Good and EVO

G&E presents: Root Camp – May 23, 2012

6a00d83451c9ec69e20162fbf2a463970d-300wi[1]Root Camp is a series that is aimed at all levels of rooted and non-root users who are interested in the things that root can do. Each week a topic will be posted, but the comments are open to discussion of any root topic, or a better way to do the topic. We'll see how it works and modify accordingly.

Today's topic: Preparing your phone for any situation (rooted and unrooted), part one.

You might need to share your 3G/4G (root/unrooted option)

I don't use WiFi Tether except in extreme situations. Pretty much anywhere I go there's either free WiFi, or I am not using a laptop. And frankly Sprint's 3G speeds make me want to put a fist through a wall on a regular basis.

But, it's a very useful tool to have installed even if you're not planning on using it. Situations come up you don't expect. The most recent one for me was I was the only person with any data signal among five Sprint customers sitting in a bar in downtown Nashville. This meant coordinating anything using any sort of social media (and in one case texting) was out for the rest of the group.

I popped open WiFi Tether, authorized the other Sprint people I was with, and the "sitting there ignoring each other to talk to people on the internet" could begin again accordingly.

An unrooted option is ClockworkMod Tether, although it will only work for a computer connected via USB last I checked.

In an emergency, your cell will not work (unrooted)

I've now lived with Sprint through five ice storms that brought my city to a halt, two floods, a couple of tornadoes, a hurricane, hail storms, nearly 70 multi-mile long traffic jams caused by wrecks, and the Bonaroo music festival.

In most of these events, your cell phone simply will not work due to the high number of people in a concentrated area picking up the phone to call someone. I was without the ability to place or receive calls for nearly two days due to the main street a block away being a four-lane parking lot during an ice storm and everyone getting on their phones to say it was such.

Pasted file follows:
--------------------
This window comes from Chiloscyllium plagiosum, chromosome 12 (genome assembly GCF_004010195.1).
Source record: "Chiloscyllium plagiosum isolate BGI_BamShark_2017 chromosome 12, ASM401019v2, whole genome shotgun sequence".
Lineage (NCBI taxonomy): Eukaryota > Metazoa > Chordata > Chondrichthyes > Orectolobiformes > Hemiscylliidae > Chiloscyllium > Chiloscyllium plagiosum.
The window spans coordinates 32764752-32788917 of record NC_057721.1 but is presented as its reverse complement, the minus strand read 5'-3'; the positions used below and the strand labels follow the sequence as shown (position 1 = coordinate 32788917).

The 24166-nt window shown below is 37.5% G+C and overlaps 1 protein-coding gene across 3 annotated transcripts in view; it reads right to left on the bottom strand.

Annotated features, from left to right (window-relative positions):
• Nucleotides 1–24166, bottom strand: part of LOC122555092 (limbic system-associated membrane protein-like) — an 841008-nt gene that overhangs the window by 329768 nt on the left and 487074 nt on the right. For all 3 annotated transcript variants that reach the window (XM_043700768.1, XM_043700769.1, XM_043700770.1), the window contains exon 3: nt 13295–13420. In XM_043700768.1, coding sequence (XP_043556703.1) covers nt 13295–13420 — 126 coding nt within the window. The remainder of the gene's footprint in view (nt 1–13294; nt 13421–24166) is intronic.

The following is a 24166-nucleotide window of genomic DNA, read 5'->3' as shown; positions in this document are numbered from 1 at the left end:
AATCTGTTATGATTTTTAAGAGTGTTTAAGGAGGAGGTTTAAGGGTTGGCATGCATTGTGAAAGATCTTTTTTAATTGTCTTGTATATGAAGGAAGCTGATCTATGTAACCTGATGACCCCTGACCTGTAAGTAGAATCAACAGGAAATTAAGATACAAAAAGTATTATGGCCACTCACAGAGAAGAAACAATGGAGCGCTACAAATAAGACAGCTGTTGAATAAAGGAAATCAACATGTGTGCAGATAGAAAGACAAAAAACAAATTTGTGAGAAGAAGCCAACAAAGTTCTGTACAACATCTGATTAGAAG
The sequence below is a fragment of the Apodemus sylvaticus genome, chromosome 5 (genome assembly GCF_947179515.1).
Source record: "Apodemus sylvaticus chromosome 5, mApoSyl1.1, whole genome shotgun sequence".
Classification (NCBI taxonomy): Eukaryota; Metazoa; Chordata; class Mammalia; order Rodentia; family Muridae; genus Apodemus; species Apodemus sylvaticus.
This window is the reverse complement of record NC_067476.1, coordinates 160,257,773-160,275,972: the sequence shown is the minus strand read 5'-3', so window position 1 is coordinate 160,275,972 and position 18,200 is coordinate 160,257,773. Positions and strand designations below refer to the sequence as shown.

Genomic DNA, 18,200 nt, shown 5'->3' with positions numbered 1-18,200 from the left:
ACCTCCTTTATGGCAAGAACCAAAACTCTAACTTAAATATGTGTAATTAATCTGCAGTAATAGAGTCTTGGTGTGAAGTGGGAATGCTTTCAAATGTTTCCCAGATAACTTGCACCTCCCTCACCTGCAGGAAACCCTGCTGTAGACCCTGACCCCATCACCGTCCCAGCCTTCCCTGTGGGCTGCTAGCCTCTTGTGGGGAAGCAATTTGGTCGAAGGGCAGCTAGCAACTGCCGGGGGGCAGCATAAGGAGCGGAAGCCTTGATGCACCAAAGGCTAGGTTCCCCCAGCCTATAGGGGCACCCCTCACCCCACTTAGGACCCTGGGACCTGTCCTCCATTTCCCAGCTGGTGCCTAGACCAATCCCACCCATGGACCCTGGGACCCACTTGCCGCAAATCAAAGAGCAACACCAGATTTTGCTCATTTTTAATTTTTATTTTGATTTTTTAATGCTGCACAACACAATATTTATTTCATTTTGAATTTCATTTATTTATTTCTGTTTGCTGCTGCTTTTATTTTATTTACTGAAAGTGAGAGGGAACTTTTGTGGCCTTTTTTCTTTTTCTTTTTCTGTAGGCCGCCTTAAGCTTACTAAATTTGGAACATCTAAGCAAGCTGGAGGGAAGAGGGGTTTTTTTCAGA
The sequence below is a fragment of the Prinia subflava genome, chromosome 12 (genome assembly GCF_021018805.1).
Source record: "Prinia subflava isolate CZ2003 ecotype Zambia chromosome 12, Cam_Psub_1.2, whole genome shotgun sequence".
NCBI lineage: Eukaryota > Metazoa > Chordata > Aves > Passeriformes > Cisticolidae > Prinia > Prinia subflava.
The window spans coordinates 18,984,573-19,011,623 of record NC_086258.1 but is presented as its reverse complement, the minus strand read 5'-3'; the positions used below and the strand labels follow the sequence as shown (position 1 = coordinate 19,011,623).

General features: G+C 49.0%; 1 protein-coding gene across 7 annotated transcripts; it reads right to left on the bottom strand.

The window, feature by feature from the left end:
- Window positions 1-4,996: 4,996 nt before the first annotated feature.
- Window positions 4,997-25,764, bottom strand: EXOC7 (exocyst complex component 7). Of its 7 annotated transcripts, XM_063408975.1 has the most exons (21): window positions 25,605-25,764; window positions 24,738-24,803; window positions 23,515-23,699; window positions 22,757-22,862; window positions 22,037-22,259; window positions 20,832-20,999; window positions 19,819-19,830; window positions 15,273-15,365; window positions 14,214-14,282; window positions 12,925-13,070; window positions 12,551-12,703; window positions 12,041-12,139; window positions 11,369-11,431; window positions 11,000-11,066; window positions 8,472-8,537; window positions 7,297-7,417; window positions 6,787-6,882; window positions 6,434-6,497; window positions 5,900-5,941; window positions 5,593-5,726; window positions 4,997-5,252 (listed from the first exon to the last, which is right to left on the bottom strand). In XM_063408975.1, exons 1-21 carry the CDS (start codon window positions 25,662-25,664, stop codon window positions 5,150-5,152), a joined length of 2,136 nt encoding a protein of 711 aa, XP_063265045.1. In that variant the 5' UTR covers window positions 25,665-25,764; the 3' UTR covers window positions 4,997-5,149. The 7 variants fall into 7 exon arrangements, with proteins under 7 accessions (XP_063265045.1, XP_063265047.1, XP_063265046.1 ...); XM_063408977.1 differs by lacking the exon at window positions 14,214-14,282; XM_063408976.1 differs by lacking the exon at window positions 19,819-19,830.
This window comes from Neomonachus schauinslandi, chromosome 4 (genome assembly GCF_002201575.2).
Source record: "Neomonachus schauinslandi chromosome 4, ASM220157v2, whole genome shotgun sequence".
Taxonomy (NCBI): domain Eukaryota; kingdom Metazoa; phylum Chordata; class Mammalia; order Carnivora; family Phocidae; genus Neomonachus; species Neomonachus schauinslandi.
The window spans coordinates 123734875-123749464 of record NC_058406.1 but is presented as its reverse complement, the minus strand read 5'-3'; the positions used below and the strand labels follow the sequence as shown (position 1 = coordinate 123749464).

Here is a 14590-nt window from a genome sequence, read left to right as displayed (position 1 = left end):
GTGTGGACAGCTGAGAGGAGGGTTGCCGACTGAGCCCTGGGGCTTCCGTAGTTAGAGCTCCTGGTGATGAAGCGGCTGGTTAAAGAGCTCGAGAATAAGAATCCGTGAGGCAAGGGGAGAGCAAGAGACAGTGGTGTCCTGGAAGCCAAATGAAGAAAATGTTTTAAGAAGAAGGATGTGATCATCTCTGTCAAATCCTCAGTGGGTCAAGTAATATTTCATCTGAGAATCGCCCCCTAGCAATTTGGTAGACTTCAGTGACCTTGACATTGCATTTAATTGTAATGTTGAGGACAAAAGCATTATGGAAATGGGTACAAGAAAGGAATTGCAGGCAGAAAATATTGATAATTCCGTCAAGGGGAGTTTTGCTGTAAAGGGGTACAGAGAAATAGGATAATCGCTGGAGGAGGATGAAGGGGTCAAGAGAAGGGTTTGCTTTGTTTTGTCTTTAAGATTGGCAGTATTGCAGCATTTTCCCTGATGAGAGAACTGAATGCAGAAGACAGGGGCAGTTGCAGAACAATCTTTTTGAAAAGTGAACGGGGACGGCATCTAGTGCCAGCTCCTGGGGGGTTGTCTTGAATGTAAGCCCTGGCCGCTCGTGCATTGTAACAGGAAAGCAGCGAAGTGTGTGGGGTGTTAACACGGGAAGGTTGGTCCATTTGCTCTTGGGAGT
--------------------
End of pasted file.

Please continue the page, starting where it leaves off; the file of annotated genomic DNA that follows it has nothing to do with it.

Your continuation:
Landlines were fine, the internet was fine, even the Sprint 3G data was sort of working if very slowly.

What worked for me to make a call was GrooveIP. I could run it over 4G or my WiFi. Although not a particularly great sounding call experience, it worked fine to coordinate my friends getting off the street to the houses of other friends nearby.

Several custom ROMs include SIP calling now. You can set that up if you want to save a few bucks.

If you download it, it will corrupt (root)

So, you need that mod, patch, ROM, etc. Before you flash it, you obviously should make a Nandroid backup. But before you even bother attempting to flash it, you should verify that the MD5 sum of the file is the same as what the developer reports it is.

An MD5 sum is basically a fingerprint of a file. If anything has changed in the file the sums will not match. The chances of getting a corrupted download and the MD5 still matching are somewhere in the neighborhood of 1 in 17 billion. The chances of getting a corrupted download via 3G of a 200 meg file are somewhere in the neighborhood of 1 in 20.

There are several MD5 checking applications, and most file browsers support hash checking also.

Spending a minute checking the MD5 before flashing will save you lots of Nandroid restore time.

If the power goes out, so does your phone (root)

When the electricity goes out, you're on a countdown to a dead phone. While you can extend the life with products such as a portable charger, chances are it will be dead when you need it.

While you may have avoided overclockable kernels like the plague due to the potential to fry your phone, you might want to take another look at them as all overclockable kernels are also underclockable.

Underclocking is literally setting your phone to run like molasses. There's a debate on whether underclocking actually saves any juice, as operations that might take a second to perform now take 6-8 seconds of awake CPU time, but if you're just trying to squeeze a phone to work as a phone a few hours longer, you see results.

Underclocking, surfing, and running Angry Birds will result in more of a drain. Underclocking and keeping the screen off and turning data off will result in significant phone improvement.

If you need your phone as a phone, underclock and kill data/background sync/etc as soon as possible after a power outage.

Remember the ABCs (root)

Always Backup Cr… stuff. Either keep a Nandroid backup of a working ROM on your phone, or keep a stock ROM on your phone, or better yet both. You might think this is overkill, but if you're away from a computer you can have some interesting things happen to a ROM that disable it.

Back in 2010 I was in a town with next to no 3G signal and my EVO 4G's ROM died due to one of the components of one of the mods not functioning correctly after a certain date. Restoring a Nandroid would not restore function to the ROM. Using a DSL modem at the house I was at, I spent hours downloading a replacement ROM. Always travel with spare ROMs preferably based off of different sources.

That's it for this week's Root Camp. I'll cover SD card issues, custom PRLs, WiFi-only modes, clustered/pack configurations, things you can buy, fast charging, and more next time. If you have any questions, comments, or suggestions for better ways to do things, feel free to share.

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Paul E King

Paul King started with GoodAndEVO in 2011, which merged with Pocketables, and as of 2018 he's evidently the owner. He lives in Nashville, works at a film production company, is married with two kids. Facebook | Twitter | Donate | More posts by Paul | Subscribe to Paul's posts

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